Blog by Ann Hannah, Head of Policy and Advocacy
The 37th Session of the UN Human Rights Council opened this week. We want the international community to use the opportunities in the Council to put pressure on the Government of Sri Lanka to start delivering on long-promised measures to address accountability for torture and other human rights abuses. Their inaction to date is sadly allowing continued abuses to flourish.
Resolution 30/1, co-sponsored by the Sri Lankan government in 2015, fed hopes that the coalition government of President Sirisena was committed to addressing the awful torture and human rights abuses that were widely reported up to and after the formal end of the conflict in Sri Lanka in 2009. This year marks the halfway point (of the two-year extension to the initial implementation period) for taking steps to turn these commitments in action.
One of the commitments in the Resolution that was particularly important to our clients, was a promise to create an internationalised justice process to hold all sides responsible for crimes committed in this period. Our survivor briefing from 2016 sets out the reasons why they feel strongly that such a process is necessary to help secure the long-term stability of their country.
Sadly, there has been very little progress on delivery of any of the commitments in the Resolution and discussions around accountability have fallen silent. This is devastating for survivors, and in the mean time we continue to receive reports, which we have shared with the UN, of torture including of people who have faced abuse under the current government. In 2017, for the seventh year running Sri Lanka has been our top country of origin for client referrals.
There has been very little progress on delivery of any of the commitments in the Resolution and discussions around accountability have fallen silent. This is devastating for survivors, and in the mean time we continue to receive reports, which we have shared with the UN, of torture including of people who have faced abuse under the current government.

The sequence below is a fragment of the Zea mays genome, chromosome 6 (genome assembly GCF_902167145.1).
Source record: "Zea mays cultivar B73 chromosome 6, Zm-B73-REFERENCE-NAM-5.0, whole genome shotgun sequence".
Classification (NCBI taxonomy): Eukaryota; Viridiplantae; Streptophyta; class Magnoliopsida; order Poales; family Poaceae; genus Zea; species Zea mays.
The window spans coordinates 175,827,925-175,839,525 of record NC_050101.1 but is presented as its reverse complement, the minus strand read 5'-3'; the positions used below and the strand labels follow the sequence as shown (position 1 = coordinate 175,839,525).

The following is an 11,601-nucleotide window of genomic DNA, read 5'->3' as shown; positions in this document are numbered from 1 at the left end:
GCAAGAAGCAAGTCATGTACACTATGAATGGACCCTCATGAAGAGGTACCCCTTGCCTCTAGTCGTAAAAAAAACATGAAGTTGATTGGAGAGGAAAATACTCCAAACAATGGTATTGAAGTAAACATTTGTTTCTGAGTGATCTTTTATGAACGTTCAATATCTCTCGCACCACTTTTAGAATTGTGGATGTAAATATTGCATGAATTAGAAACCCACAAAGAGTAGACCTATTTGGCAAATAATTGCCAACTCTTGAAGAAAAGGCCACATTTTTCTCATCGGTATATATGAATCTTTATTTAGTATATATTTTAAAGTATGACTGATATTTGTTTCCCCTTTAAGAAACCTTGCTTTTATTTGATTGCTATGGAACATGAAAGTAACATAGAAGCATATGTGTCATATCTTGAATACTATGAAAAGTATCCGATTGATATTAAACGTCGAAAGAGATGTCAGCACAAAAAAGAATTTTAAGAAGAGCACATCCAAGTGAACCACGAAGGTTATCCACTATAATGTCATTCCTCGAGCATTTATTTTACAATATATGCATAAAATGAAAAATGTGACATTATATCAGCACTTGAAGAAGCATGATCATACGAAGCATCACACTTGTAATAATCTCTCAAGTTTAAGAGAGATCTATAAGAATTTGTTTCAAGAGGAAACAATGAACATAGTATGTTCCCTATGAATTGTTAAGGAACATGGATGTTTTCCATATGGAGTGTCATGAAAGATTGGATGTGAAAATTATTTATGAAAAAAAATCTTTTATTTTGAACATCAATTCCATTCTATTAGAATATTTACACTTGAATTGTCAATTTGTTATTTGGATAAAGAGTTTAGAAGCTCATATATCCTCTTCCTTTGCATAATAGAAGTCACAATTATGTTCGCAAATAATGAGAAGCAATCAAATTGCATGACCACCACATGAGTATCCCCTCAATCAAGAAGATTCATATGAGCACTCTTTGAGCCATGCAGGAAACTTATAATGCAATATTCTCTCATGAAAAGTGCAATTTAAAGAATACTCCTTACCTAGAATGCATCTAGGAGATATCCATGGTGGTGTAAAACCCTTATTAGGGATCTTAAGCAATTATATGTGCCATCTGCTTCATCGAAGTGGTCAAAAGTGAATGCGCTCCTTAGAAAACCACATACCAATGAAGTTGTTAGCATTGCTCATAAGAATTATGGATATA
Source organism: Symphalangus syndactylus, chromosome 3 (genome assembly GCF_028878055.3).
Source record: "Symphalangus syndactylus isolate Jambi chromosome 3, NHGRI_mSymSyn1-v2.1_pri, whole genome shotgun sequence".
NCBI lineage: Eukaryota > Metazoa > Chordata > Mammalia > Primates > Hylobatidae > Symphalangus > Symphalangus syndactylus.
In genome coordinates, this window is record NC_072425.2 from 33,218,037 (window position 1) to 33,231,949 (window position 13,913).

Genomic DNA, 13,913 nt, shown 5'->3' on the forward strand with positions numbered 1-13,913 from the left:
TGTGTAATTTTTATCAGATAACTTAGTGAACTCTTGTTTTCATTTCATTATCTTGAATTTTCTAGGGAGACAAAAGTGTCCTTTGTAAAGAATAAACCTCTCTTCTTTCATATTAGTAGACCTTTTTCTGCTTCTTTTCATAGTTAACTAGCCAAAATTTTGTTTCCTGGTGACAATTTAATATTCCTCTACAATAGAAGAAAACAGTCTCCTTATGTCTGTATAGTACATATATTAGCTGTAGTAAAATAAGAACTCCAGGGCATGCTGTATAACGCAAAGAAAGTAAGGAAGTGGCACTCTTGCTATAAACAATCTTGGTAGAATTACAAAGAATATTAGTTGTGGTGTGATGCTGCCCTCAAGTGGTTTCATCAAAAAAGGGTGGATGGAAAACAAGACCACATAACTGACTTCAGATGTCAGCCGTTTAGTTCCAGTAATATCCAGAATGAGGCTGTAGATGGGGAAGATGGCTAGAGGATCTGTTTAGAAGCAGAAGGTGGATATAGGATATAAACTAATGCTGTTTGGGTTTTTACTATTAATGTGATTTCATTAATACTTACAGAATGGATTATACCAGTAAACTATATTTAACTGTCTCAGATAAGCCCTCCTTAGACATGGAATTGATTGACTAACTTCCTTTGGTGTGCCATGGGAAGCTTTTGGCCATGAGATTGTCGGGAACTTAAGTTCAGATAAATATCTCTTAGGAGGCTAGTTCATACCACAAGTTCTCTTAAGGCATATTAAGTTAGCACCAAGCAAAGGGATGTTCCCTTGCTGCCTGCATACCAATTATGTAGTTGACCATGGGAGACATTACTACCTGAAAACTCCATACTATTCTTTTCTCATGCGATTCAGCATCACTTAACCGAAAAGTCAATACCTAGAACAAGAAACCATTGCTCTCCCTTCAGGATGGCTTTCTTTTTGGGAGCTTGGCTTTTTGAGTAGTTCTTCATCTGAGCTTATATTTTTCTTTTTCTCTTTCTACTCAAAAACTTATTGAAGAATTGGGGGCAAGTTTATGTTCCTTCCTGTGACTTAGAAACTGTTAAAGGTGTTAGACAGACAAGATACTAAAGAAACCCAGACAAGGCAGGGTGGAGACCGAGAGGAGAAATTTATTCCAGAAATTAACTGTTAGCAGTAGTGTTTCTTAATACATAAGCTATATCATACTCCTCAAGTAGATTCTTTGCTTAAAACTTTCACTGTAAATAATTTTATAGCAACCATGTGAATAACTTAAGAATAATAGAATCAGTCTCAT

This has also been noted by the Human Rights Council itself. In July 2017, Ben Emmerson QC, the former UN Special Rapporteur on protection of human rights while countering terrorism, visited Sri Lanka. At the end of his visit he reported:
"None of the measures so far adopted to fulfil Sri Lanka’s transitional justice commitments are adequate to ensure real progress, and there is little evidence that perpetrators of war crimes committed by members of the Sri Lankan armed forces are being brought to justice."
While there was slight progress in some areas he went on to say:
"The use of torture was and remains today, endemic and routine, for those arrested and detained on national security grounds. Since the authorities use this legislation disproportionately against members of the Tamil community, it is this community that has borne the brunt of the State’s well-oiled torture apparatus."
Survivors in treatment with us had a very real reminder of the continued mindset of impunity at the start of February when at the 70th anniversary of Sri Lankan independence they witnessed the Defence Attache, Brigadier Priyankara Fernando, make a deliberate throat-cutting gesture towards the demonstrators. This incident was filmed and later placed on social media and led to several MPs to calling on the UK government to expel the military attache.
Brigadier Fernando has now been recalled to Sri Lanka, supposedly “for his own safety.” The Sri Lankan government has made no public repudiation of his gesture and it seems that the predominant factor in his recall has been embarrassment, rather than shame.
Since then, Freedom from Torture has had distressing reports from our clinicians of the trauma caused to several of our clients who attended the demonstration or have viewed the incident on social media. They have told us that the incident, small as it might seem to an outsider, brought back memories of the torture they have suffered and the climate of fear and terror that caused them to flee Sri Lanka.
Incidents such as this one in London, and of course the reports of torture we continue to see, should remind the UK government and the other Human Rights Council member states why it is so important to maintain pressure on the government of Sri Lanka to end impunity. We are calling on the Human Rights Council to:
- Renew its calls for meaningful progress of delivery of the commitments contained in Resolution 30/1 including an accountability process that has cross-community and survivor confidence.
- We also want to see the Office of the High Commissioner for Human Rights investigate ongoing reports of torture, in order to identify the structures and systemic issues, which allow the use of torture to continue, to promote and strengthen torture prevention initiatives, and ensure an end to impunity for torturers.